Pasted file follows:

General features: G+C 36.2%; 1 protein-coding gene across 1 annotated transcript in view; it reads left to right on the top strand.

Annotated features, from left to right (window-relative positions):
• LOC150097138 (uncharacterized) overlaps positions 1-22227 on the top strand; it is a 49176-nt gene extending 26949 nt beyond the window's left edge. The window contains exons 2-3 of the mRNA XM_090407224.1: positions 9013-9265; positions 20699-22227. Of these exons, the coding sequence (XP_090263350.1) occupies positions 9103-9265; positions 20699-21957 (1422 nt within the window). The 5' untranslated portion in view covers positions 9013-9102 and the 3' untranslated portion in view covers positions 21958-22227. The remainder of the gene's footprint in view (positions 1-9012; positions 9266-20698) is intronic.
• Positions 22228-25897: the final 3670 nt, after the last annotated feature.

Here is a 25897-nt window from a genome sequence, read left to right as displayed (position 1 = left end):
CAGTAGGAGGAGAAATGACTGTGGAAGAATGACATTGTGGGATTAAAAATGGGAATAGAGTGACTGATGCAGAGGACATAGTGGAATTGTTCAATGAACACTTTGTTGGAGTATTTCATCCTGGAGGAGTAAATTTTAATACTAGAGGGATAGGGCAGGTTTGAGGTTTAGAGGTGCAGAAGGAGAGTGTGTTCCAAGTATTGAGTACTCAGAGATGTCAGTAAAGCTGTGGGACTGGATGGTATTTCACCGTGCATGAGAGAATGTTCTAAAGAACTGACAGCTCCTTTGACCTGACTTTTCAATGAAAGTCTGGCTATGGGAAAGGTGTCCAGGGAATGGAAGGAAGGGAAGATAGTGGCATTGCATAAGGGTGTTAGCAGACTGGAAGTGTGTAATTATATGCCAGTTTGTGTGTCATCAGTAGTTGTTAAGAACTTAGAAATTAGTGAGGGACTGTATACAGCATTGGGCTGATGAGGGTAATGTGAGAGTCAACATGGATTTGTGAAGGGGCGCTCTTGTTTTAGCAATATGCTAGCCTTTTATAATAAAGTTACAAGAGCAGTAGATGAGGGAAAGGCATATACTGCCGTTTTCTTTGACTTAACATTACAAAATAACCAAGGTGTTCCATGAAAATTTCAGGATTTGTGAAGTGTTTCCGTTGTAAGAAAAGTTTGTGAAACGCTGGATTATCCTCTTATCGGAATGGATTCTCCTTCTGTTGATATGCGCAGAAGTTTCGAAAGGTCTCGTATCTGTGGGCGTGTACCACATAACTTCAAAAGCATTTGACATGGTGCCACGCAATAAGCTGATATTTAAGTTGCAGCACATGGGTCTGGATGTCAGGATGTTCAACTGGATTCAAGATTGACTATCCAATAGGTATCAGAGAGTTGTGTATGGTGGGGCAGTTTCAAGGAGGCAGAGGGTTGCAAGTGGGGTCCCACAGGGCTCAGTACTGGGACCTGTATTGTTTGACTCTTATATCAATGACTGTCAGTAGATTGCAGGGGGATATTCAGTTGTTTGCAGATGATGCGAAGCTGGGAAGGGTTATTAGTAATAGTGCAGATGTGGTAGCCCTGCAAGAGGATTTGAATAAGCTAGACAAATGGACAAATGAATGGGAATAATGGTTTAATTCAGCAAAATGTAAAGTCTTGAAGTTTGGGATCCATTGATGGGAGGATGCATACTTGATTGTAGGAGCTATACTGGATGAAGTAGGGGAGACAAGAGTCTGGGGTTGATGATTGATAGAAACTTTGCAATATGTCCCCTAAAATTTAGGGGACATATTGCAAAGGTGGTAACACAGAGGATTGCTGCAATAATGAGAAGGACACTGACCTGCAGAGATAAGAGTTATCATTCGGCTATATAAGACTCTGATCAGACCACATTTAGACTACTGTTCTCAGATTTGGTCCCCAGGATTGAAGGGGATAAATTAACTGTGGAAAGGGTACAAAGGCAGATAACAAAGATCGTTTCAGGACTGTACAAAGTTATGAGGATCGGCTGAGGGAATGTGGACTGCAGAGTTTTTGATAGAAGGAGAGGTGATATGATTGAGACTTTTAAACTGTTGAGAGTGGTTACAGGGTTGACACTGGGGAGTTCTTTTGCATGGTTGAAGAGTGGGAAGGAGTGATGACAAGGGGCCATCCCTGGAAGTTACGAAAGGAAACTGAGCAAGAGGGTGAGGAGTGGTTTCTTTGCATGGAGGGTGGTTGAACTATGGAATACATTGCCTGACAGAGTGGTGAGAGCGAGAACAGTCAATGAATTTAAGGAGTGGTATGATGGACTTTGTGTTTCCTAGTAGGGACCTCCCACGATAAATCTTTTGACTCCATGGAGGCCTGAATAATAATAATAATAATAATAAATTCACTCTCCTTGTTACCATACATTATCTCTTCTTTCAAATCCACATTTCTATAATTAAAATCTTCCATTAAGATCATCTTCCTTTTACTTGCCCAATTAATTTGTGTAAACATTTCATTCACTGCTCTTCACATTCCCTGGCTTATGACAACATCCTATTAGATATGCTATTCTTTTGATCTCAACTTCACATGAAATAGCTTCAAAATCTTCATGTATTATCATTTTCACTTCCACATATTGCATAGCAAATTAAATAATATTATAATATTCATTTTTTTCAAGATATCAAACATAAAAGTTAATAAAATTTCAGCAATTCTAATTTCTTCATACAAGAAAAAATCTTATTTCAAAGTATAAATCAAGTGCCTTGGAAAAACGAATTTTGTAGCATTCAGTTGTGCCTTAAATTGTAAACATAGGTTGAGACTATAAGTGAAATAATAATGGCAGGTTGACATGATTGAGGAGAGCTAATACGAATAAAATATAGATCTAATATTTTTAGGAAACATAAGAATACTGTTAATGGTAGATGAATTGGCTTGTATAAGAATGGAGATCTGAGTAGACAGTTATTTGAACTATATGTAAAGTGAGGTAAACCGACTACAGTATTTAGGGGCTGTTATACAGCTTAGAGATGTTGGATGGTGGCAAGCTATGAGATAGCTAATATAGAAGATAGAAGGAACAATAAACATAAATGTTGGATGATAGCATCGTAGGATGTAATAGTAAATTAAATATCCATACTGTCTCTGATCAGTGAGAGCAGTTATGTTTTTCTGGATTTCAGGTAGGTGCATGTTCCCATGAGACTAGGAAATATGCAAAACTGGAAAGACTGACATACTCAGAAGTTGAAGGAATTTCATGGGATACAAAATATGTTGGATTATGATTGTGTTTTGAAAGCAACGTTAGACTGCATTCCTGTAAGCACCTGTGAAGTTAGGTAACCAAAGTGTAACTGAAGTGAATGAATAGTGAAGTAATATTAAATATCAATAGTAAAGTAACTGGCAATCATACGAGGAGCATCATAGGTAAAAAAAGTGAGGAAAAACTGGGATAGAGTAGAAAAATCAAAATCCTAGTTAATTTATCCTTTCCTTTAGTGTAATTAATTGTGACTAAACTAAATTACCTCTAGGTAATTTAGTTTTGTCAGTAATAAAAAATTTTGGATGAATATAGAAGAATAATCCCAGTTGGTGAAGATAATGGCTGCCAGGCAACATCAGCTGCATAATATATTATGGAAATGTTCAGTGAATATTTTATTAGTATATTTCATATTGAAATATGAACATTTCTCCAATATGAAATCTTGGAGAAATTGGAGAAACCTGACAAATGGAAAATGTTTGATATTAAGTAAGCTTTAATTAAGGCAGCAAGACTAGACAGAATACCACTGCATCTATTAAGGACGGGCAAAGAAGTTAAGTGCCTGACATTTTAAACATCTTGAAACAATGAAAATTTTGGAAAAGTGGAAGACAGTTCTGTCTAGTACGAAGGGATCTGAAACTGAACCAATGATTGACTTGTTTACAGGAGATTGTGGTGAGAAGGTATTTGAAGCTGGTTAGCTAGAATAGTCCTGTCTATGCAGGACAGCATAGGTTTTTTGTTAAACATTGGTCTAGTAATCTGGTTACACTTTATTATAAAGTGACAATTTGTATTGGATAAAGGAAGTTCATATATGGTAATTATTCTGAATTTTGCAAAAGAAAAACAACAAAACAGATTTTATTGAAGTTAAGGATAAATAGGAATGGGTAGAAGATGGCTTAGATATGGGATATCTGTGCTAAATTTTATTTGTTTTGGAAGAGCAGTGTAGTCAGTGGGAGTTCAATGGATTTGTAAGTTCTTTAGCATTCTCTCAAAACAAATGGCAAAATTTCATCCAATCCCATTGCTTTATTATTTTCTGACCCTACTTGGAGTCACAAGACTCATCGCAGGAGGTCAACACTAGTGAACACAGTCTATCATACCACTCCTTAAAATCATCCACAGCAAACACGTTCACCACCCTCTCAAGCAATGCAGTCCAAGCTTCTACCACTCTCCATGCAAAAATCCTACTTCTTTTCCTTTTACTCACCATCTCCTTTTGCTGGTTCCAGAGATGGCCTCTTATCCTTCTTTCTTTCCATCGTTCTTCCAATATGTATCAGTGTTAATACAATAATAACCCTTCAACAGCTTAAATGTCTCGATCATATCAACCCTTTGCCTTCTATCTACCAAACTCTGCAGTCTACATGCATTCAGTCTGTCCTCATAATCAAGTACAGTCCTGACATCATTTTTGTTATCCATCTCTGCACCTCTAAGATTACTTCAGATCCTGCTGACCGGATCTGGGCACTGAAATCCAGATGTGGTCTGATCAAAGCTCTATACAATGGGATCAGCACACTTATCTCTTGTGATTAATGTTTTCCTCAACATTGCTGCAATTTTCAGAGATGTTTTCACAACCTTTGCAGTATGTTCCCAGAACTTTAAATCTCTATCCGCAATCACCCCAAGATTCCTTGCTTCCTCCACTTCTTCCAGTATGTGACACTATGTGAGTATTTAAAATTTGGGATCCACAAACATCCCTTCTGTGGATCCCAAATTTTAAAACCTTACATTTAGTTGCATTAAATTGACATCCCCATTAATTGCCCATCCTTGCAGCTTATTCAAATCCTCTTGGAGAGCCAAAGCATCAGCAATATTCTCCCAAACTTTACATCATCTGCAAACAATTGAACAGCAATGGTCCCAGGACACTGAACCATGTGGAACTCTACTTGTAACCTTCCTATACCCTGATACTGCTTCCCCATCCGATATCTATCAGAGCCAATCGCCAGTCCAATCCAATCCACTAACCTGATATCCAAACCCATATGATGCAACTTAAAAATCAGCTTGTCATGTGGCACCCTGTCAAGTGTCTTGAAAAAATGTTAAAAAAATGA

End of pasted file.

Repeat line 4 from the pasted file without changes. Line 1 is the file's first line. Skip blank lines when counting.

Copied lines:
• Positions 22228-25897: the final 3670 nt, after the last annotated feature.